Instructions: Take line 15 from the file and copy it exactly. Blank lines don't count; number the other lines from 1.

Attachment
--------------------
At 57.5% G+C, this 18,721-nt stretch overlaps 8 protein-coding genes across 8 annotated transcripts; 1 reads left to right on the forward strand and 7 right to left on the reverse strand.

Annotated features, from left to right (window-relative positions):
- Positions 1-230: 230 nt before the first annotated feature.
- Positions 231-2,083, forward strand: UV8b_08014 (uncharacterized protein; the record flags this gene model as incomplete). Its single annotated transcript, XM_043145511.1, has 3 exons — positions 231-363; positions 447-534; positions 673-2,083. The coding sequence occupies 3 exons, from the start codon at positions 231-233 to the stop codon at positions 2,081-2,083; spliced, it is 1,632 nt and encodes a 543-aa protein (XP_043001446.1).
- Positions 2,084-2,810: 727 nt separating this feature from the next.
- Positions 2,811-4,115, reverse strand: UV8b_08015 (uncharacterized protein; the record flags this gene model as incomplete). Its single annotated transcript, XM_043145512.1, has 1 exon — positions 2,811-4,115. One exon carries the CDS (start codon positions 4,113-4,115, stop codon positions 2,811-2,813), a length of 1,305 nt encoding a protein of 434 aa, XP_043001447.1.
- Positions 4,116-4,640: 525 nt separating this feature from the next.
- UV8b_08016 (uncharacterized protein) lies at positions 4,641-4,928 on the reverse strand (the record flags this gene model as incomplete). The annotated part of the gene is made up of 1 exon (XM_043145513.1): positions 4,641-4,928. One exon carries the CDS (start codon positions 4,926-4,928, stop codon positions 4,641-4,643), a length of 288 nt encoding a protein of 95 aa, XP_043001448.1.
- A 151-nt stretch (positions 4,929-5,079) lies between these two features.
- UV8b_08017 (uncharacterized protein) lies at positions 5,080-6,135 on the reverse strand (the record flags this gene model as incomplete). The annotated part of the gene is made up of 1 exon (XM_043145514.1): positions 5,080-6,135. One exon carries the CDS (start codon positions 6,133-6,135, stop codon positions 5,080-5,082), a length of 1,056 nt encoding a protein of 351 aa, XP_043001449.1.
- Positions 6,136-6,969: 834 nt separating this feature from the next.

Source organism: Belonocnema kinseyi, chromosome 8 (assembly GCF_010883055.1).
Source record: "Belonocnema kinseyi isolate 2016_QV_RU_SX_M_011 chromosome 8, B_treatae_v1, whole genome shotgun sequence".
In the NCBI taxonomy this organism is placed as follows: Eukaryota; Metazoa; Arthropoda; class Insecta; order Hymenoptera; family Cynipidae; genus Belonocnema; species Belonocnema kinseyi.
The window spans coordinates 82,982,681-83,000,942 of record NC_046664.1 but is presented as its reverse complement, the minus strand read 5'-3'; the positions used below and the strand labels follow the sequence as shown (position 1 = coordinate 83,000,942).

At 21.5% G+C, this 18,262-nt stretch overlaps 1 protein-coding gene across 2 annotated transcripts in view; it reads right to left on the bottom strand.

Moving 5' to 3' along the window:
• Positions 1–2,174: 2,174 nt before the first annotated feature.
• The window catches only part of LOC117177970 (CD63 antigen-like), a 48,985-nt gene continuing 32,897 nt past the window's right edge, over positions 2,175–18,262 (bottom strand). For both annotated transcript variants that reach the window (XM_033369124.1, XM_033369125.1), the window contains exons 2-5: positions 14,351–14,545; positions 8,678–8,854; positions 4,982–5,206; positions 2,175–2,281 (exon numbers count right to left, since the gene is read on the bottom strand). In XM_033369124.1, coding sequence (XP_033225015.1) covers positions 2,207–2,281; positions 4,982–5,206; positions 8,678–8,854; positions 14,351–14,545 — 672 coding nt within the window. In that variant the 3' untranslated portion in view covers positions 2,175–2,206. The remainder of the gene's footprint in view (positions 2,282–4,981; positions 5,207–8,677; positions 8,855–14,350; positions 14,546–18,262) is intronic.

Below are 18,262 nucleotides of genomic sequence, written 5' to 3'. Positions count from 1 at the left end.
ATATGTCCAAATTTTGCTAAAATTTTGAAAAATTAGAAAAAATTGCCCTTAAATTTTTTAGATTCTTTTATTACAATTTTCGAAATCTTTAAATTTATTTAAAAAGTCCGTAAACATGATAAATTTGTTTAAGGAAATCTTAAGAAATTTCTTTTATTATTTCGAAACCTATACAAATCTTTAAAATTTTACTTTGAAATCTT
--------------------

The window spans coordinates 82,982,681-83,000,942 of record NC_046664.1 but is presented as its reverse complement, the minus strand read 5'-3'; the positions used below and the strand labels follow the sequence as shown (position 1 = coordinate 83,000,942).